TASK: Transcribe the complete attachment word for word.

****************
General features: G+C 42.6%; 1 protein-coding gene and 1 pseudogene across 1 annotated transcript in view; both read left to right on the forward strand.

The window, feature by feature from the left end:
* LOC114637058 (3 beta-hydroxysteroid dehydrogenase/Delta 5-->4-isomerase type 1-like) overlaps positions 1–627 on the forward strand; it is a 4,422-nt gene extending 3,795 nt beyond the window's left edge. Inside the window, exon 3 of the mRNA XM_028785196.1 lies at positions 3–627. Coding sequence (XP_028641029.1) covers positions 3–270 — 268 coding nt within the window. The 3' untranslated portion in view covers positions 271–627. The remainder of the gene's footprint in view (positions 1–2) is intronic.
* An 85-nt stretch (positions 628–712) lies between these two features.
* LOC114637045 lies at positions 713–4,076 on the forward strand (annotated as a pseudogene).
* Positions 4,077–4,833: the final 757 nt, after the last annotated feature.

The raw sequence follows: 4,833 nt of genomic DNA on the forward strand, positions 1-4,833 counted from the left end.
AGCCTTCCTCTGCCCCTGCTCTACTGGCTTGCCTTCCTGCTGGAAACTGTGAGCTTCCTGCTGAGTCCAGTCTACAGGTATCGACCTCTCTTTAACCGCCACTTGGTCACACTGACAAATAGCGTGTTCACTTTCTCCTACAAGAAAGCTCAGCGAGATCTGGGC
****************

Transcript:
General features: G+C 42.6%; 1 protein-coding gene and 1 pseudogene across 1 annotated transcript in view; both read left to right on the forward strand.

The window, feature by feature from the left end:
* LOC114637058 (3 beta-hydroxysteroid dehydrogenase/Delta 5-->4-isomerase type 1-like) overlaps positions 1–627 on the forward strand; it is a 4,422-nt gene extending 3,795 nt beyond the window's left edge. Inside the window, exon 3 of the mRNA XM_028785196.1 lies at positions 3–627. Coding sequence (XP_028641029.1) covers positions 3–270 — 268 coding nt within the window. The 3' untranslated portion in view covers positions 271–627. The remainder of the gene's footprint in view (positions 1–2) is intronic.
* An 85-nt stretch (positions 628–712) lies between these two features.
* LOC114637045 lies at positions 713–4,076 on the forward strand (annotated as a pseudogene).
* Positions 4,077–4,833: the final 757 nt, after the last annotated feature.

The raw sequence follows: 4,833 nt of genomic DNA on the forward strand, positions 1-4,833 counted from the left end.
AGCCTTCCTCTGCCCCTGCTCTACTGGCTTGCCTTCCTGCTGGAAACTGTGAGCTTCCTGCTGAGTCCAGTCTACAGGTATCGACCTCTCTTTAACCGCCACTTGGTCACACTGACAAATAGCGTGTTCACTTTCTCCTACAAGAAAGCTCAGCGAGATCTGGGC